Insulin-like growth factor 1 (IGF1) is essential for allowing tendons to adapt to physical activity and grow properly, according to basic science research by investigators at Hospital for Special Surgery (HSS). The findings provide a strong rationale for pursuing clinical trials to explore IGF1 as a new target for treating tendon injuries in humans.
Tendons connect muscles to bone, allowing the body to move. They respond and adapt to the demands of specific activities such as walking, running or playing sports. For example, leg tendons become more spring-like in basketball players, allowing them to jump higher and with more explosive force. Tendon injuries such as Achilles tendon rupture can occur through overuse or repetitive strain and are common among athletes.
"Ruptured tendons can be catastrophic. About 30 percent of athletes with an Achilles tendon rupture are not able to return to play, and those who do return regain about 75 percent of their pre-injury ability," said senior author Christopher Mendias, PhD, ATC, an associate scientist in the Orthopaedic Soft Tissue Research Program at HSS. "There has been a lot of discussion in the NBA and other professional sports leagues about the recent increase in Achilles tendon ruptures and tendon injuries. We are also seeing an increase in tendon ruptures in the general population."
In the basic science study, published September 19, 2019, in The FASEB Journal, the HSS researchers used advanced genetics techniques to remove the IGF1 gene in cells and then monitored tendon growth. They found that without IGF1, tendons were smaller and didn't adapt like they normally would.
Next, the researchers added IGF1 to tendon cells in culture to study precisely how IGF1 affected the cells' growth processes. "Two of the ways that IGF1 affected tendon cells was through increasing cell division and stimulating the synthesis of new proteins.," said first author Nathaniel Disser, BS, a research fellow at HSS. Making new protein, such as collagen, is an important process the body uses to form tendons and other connective tissues.
In humans, growth hormone drives childhood growth and helps preserve tissues throughout adult life by maintaining adequate IGF1 levels. Human growth hormone (somatropin) is already available by prescription for treating children with growth failure due to growth hormone deficiency or adults with growth hormone deficiency. There is also another available drug called mecasermin (Increlex), which is a form of IGF1. It is used to treat children with a severe growth hormone deficiency, such as the absence of a gene to produce growth hormone.
"Overall, our study has identified that IGF1 plays an essential role in tendon growth and paves the way for future research to test whether targeting IGF1 is useful for treating painful and debilitating tendon injuries," Dr. Mendias said. "Clinical trials are required before drawing conclusions about the ability of human growth hormone to repair tendon injuries better than is possible today."
Dr. Mendias and colleagues are also currently completing a clinical trial testing the ability of human growth hormone to increase IGF1 levels to see whether that may prevent muscle atrophy in people recovering from anterior cruciate ligament (ACL) tears.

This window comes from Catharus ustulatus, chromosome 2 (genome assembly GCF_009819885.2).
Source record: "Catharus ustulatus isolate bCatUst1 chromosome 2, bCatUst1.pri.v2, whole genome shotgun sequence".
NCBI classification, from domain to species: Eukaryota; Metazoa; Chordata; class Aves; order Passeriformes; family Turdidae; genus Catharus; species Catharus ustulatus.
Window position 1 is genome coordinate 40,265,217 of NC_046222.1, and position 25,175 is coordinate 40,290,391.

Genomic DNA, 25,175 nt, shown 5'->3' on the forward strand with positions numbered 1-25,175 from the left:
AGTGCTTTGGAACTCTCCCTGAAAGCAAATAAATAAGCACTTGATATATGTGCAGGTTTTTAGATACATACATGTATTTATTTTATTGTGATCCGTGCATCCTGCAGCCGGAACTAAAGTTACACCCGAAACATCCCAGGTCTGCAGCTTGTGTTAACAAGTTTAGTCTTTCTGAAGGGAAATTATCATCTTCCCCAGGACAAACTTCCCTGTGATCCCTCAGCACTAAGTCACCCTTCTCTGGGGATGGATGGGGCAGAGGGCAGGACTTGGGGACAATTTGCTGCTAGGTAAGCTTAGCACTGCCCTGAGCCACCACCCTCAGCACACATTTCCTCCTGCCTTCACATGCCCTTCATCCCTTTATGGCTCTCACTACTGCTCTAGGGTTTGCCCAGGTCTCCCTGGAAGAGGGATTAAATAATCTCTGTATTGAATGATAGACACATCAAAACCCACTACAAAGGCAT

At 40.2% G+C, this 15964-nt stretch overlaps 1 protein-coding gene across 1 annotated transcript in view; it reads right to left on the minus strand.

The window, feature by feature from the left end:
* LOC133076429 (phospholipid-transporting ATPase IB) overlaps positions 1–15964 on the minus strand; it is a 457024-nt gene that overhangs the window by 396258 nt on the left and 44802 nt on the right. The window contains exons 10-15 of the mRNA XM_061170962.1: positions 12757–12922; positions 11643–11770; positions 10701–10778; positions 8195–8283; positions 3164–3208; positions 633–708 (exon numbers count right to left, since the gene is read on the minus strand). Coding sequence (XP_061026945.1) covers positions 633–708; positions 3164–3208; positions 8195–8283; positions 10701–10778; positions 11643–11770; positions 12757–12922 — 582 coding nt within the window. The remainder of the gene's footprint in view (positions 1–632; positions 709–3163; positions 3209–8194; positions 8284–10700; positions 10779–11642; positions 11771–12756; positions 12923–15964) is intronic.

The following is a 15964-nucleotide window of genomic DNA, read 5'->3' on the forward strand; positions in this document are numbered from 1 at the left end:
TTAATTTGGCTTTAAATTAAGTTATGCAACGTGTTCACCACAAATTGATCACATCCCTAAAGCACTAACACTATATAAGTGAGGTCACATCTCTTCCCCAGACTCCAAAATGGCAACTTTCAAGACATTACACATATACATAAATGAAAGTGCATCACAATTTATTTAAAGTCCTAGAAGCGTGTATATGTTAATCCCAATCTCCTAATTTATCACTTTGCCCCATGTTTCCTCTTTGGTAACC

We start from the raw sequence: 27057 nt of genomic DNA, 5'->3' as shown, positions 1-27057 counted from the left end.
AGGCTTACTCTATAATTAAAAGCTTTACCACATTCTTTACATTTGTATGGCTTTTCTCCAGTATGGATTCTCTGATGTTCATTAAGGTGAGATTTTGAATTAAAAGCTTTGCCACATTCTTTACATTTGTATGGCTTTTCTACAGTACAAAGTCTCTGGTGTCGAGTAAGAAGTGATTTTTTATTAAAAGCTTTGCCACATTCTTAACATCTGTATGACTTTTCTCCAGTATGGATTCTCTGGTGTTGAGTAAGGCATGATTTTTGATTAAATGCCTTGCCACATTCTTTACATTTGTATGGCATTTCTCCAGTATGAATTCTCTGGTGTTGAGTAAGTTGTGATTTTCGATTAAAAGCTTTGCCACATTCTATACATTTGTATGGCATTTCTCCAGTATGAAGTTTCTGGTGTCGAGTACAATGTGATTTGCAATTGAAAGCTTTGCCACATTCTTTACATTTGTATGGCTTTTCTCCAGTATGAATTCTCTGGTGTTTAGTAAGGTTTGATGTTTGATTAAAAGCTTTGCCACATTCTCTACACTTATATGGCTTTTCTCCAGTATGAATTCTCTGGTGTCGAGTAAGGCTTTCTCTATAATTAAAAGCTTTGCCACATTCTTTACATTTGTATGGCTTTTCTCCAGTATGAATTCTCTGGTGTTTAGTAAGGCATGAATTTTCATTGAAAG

This work was supported by the National Institutes of Health under award numbers R01AR063649 & F32AR06708.
HSS is the world's leading academic medical center focused on musculoskeletal health. At its core is Hospital for Special Surgery, nationally ranked No. 1 in orthopedics (for the tenth consecutive year), No. 3 in rheumatology by U.S. News & World Report (2019-2020), and named a leader in pediatric orthopedics by U.S. News & World Report "Best Children's Hospitals" list (2019-2020). Founded in 1863, the Hospital has one of the lowest infection rates in the country and was the first in New York State to receive Magnet Recognition for Excellence in Nursing Service from the American Nurses Credentialing Center four consecutive times. The global standard total knee replacement was developed at HSS in 1969. An affiliate of Weill Cornell Medical College, HSS has a main campus in New York City and facilities in New Jersey, Connecticut and in the Long Island and Westchester County regions of New York State. In addition, HSS will be opening a new facility in Florida in early 2020. In 2018, HSS provided care to 139,000 patients and performed more than 32,000 surgical procedures, and people from all 50 U.S. states and 80 countries travelled to receive care at HSS. There were more than 37,000 pediatric visits to the HSS Lerner Children's Pavilion for treatment by a team of interdisciplinary experts. In addition to patient care, HSS leads the field in research, innovation and education. The HSS Research Institute comprises 20 laboratories and 300 staff members focused on leading the advancement of musculoskeletal health through prevention of degeneration, tissue repair and tissue regeneration. The HSS Global Innovation Institute was formed in 2016 to realize the potential of new drugs, therapeutics and devices. The HSS Education Institute is the world's leading provider of education on musculoskeletal health, with its online learning platform offering more than 600 courses to more than 21,000 medical professional members worldwide. Through HSS Global Ventures, the institution is collaborating with medical centers and other organizations to advance the quality and value of musculoskeletal care and to make world-class HSS care more widely accessible nationally and internationally. http://www.